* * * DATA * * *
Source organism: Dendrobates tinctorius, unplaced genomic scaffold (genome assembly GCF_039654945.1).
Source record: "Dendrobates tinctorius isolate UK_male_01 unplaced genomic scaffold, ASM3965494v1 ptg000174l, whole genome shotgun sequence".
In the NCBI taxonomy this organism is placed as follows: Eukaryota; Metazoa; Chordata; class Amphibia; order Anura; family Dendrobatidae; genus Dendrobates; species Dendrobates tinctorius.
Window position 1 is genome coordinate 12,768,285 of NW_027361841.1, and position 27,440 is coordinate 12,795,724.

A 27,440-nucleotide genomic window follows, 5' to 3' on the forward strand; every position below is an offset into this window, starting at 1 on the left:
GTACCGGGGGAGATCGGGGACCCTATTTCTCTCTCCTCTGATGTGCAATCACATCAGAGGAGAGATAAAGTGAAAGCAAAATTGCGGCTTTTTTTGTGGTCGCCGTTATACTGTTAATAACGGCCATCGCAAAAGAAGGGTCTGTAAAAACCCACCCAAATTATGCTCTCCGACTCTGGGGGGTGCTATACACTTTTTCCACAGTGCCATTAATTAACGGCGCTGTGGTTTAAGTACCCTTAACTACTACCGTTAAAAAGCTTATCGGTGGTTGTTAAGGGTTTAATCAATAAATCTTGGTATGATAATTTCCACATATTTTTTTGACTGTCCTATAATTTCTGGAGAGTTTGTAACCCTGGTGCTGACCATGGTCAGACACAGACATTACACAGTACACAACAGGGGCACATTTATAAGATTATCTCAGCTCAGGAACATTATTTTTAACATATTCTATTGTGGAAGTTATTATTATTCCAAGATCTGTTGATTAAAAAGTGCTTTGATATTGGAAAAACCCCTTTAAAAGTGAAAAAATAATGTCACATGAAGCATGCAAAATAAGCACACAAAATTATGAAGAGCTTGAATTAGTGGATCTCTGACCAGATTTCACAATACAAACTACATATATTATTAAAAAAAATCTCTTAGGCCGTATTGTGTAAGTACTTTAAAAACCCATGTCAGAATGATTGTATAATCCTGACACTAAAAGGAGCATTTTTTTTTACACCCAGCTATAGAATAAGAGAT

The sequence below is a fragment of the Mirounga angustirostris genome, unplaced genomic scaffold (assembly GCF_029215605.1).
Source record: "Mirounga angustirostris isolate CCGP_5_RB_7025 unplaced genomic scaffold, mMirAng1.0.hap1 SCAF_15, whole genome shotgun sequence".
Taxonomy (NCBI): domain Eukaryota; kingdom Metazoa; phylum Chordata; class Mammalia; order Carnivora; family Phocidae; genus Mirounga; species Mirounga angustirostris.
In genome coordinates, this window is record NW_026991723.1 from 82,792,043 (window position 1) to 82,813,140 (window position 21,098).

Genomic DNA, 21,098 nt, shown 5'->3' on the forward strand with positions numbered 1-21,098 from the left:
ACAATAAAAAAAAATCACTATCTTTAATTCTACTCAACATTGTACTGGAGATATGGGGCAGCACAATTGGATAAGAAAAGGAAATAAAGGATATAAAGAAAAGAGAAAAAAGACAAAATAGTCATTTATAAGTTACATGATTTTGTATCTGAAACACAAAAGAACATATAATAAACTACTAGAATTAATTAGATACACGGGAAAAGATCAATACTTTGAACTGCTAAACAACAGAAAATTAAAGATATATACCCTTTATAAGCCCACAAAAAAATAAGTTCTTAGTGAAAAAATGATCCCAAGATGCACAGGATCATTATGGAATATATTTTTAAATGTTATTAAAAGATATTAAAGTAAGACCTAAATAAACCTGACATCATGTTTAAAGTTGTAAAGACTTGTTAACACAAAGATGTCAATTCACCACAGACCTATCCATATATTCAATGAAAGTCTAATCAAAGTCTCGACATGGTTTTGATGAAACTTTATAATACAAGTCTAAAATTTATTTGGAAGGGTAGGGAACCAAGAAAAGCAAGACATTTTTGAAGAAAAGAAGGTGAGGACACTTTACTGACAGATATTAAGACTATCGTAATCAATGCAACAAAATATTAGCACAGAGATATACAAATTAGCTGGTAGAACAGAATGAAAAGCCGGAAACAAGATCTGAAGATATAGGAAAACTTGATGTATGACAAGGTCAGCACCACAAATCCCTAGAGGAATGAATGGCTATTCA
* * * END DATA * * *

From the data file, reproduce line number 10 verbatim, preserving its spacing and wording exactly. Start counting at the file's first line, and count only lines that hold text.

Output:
In genome coordinates, this window is record NW_026991723.1 from 82,792,043 (window position 1) to 82,813,140 (window position 21,098).